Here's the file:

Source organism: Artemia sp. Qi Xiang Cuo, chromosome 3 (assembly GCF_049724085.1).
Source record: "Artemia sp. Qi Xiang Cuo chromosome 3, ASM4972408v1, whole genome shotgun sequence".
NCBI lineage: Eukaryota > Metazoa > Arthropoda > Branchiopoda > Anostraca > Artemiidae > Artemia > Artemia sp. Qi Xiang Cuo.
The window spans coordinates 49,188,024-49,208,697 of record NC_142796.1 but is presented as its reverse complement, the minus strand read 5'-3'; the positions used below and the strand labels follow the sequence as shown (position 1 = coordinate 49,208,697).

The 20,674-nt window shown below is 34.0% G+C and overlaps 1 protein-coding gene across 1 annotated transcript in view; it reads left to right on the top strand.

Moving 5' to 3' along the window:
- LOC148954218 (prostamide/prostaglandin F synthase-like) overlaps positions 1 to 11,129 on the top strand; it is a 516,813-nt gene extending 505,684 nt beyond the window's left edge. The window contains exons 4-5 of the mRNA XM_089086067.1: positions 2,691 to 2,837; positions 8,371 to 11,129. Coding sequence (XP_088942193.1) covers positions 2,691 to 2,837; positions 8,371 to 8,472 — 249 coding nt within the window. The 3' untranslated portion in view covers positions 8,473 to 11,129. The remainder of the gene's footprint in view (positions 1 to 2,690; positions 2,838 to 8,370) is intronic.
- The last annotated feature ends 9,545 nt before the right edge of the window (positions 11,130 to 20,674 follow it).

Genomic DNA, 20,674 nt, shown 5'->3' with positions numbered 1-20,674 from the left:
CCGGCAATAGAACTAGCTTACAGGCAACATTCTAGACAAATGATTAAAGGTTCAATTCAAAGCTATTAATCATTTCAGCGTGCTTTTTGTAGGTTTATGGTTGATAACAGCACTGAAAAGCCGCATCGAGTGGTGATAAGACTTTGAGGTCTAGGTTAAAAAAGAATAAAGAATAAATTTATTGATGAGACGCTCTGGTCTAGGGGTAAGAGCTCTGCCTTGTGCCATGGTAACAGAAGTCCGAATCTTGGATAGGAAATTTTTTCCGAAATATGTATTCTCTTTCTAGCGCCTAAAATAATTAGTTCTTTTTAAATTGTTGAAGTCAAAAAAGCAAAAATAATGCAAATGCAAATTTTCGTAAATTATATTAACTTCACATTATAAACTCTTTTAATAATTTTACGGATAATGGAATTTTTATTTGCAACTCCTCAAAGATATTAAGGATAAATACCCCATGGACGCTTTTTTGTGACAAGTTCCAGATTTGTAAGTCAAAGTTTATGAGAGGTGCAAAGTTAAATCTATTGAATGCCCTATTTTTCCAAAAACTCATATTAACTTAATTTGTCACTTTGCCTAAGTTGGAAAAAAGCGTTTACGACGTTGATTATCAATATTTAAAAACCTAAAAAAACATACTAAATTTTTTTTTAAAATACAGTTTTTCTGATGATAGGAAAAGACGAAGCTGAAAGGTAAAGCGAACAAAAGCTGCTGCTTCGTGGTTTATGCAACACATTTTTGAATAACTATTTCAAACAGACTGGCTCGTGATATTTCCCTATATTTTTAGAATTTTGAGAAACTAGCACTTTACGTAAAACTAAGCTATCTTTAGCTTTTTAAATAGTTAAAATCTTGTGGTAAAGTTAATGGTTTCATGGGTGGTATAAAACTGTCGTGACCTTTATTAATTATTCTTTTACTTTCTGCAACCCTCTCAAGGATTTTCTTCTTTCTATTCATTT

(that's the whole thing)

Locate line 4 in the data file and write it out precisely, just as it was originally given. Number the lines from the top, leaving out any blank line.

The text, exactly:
The window spans coordinates 49,188,024-49,208,697 of record NC_142796.1 but is presented as its reverse complement, the minus strand read 5'-3'; the positions used below and the strand labels follow the sequence as shown (position 1 = coordinate 49,208,697).